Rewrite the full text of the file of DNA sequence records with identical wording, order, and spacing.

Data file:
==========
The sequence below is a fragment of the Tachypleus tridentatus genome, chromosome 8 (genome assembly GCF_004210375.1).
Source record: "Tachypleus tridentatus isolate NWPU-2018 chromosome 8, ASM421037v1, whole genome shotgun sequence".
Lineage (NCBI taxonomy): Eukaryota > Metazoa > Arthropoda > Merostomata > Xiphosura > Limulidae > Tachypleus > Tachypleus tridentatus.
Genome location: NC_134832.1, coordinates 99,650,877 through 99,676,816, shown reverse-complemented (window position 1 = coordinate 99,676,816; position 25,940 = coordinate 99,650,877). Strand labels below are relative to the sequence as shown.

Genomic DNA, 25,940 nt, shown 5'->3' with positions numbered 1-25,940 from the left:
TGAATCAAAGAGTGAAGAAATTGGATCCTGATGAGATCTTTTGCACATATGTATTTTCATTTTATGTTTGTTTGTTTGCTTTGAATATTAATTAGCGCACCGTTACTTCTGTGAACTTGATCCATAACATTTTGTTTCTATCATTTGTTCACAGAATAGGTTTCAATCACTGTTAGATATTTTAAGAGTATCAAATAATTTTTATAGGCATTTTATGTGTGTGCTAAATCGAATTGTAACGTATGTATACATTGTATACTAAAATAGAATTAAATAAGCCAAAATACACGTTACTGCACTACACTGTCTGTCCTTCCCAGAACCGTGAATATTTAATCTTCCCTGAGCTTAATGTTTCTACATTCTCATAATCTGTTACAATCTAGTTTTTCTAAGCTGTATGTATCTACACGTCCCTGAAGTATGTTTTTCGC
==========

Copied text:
The sequence below is a fragment of the Tachypleus tridentatus genome, chromosome 8 (genome assembly GCF_004210375.1).
Source record: "Tachypleus tridentatus isolate NWPU-2018 chromosome 8, ASM421037v1, whole genome shotgun sequence".
Lineage (NCBI taxonomy): Eukaryota > Metazoa > Arthropoda > Merostomata > Xiphosura > Limulidae > Tachypleus > Tachypleus tridentatus.
Genome location: NC_134832.1, coordinates 99,650,877 through 99,676,816, shown reverse-complemented (window position 1 = coordinate 99,676,816; position 25,940 = coordinate 99,650,877). Strand labels below are relative to the sequence as shown.

Genomic DNA, 25,940 nt, shown 5'->3' with positions numbered 1-25,940 from the left:
TGAATCAAAGAGTGAAGAAATTGGATCCTGATGAGATCTTTTGCACATATGTATTTTCATTTTATGTTTGTTTGTTTGCTTTGAATATTAATTAGCGCACCGTTACTTCTGTGAACTTGATCCATAACATTTTGTTTCTATCATTTGTTCACAGAATAGGTTTCAATCACTGTTAGATATTTTAAGAGTATCAAATAATTTTTATAGGCATTTTATGTGTGTGCTAAATCGAATTGTAACGTATGTATACATTGTATACTAAAATAGAATTAAATAAGCCAAAATACACGTTACTGCACTACACTGTCTGTCCTTCCCAGAACCGTGAATATTTAATCTTCCCTGAGCTTAATGTTTCTACATTCTCATAATCTGTTACAATCTAGTTTTTCTAAGCTGTATGTATCTACACGTCCCTGAAGTATGTTTTTCGC